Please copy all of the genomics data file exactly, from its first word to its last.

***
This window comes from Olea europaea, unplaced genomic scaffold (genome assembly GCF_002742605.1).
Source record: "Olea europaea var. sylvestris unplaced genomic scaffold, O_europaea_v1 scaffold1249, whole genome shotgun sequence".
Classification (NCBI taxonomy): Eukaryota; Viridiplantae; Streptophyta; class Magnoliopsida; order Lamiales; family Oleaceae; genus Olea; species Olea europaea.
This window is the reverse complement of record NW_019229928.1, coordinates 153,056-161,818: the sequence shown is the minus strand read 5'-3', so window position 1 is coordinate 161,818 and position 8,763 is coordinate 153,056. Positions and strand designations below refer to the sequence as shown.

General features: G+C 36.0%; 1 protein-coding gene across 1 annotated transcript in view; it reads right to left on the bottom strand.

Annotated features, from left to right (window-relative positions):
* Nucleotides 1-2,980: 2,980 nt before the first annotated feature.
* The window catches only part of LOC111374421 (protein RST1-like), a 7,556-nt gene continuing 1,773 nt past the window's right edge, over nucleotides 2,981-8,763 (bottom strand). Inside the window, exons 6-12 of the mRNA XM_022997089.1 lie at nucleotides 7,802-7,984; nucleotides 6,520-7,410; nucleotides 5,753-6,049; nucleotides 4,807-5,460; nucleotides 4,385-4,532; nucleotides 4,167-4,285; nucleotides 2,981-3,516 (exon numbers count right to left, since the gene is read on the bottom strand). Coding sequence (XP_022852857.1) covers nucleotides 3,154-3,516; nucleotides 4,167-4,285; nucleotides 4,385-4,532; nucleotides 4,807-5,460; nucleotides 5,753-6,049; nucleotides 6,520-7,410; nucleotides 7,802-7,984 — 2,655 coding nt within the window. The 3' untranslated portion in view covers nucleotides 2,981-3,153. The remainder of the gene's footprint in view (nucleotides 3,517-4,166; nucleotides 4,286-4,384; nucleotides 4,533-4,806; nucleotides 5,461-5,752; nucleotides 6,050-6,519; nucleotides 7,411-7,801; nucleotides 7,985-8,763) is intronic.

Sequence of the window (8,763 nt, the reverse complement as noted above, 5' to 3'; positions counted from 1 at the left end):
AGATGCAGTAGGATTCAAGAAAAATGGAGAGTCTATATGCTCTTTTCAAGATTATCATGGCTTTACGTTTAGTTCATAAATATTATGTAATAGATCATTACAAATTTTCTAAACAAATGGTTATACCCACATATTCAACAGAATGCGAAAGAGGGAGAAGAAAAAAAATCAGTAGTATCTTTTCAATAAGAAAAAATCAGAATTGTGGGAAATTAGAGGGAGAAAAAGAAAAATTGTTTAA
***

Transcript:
This window comes from Olea europaea, unplaced genomic scaffold (genome assembly GCF_002742605.1).
Source record: "Olea europaea var. sylvestris unplaced genomic scaffold, O_europaea_v1 scaffold1249, whole genome shotgun sequence".
Classification (NCBI taxonomy): Eukaryota; Viridiplantae; Streptophyta; class Magnoliopsida; order Lamiales; family Oleaceae; genus Olea; species Olea europaea.
This window is the reverse complement of record NW_019229928.1, coordinates 153,056-161,818: the sequence shown is the minus strand read 5'-3', so window position 1 is coordinate 161,818 and position 8,763 is coordinate 153,056. Positions and strand designations below refer to the sequence as shown.

General features: G+C 36.0%; 1 protein-coding gene across 1 annotated transcript in view; it reads right to left on the bottom strand.

Annotated features, from left to right (window-relative positions):
* Nucleotides 1-2,980: 2,980 nt before the first annotated feature.
* The window catches only part of LOC111374421 (protein RST1-like), a 7,556-nt gene continuing 1,773 nt past the window's right edge, over nucleotides 2,981-8,763 (bottom strand). Inside the window, exons 6-12 of the mRNA XM_022997089.1 lie at nucleotides 7,802-7,984; nucleotides 6,520-7,410; nucleotides 5,753-6,049; nucleotides 4,807-5,460; nucleotides 4,385-4,532; nucleotides 4,167-4,285; nucleotides 2,981-3,516 (exon numbers count right to left, since the gene is read on the bottom strand). Coding sequence (XP_022852857.1) covers nucleotides 3,154-3,516; nucleotides 4,167-4,285; nucleotides 4,385-4,532; nucleotides 4,807-5,460; nucleotides 5,753-6,049; nucleotides 6,520-7,410; nucleotides 7,802-7,984 — 2,655 coding nt within the window. The 3' untranslated portion in view covers nucleotides 2,981-3,153. The remainder of the gene's footprint in view (nucleotides 3,517-4,166; nucleotides 4,286-4,384; nucleotides 4,533-4,806; nucleotides 5,461-5,752; nucleotides 6,050-6,519; nucleotides 7,411-7,801; nucleotides 7,985-8,763) is intronic.

Sequence of the window (8,763 nt, the reverse complement as noted above, 5' to 3'; positions counted from 1 at the left end):
AGATGCAGTAGGATTCAAGAAAAATGGAGAGTCTATATGCTCTTTTCAAGATTATCATGGCTTTACGTTTAGTTCATAAATATTATGTAATAGATCATTACAAATTTTCTAAACAAATGGTTATACCCACATATTCAACAGAATGCGAAAGAGGGAGAAGAAAAAAAATCAGTAGTATCTTTTCAATAAGAAAAAATCAGAATTGTGGGAAATTAGAGGGAGAAAAAGAAAAATTGTTTAA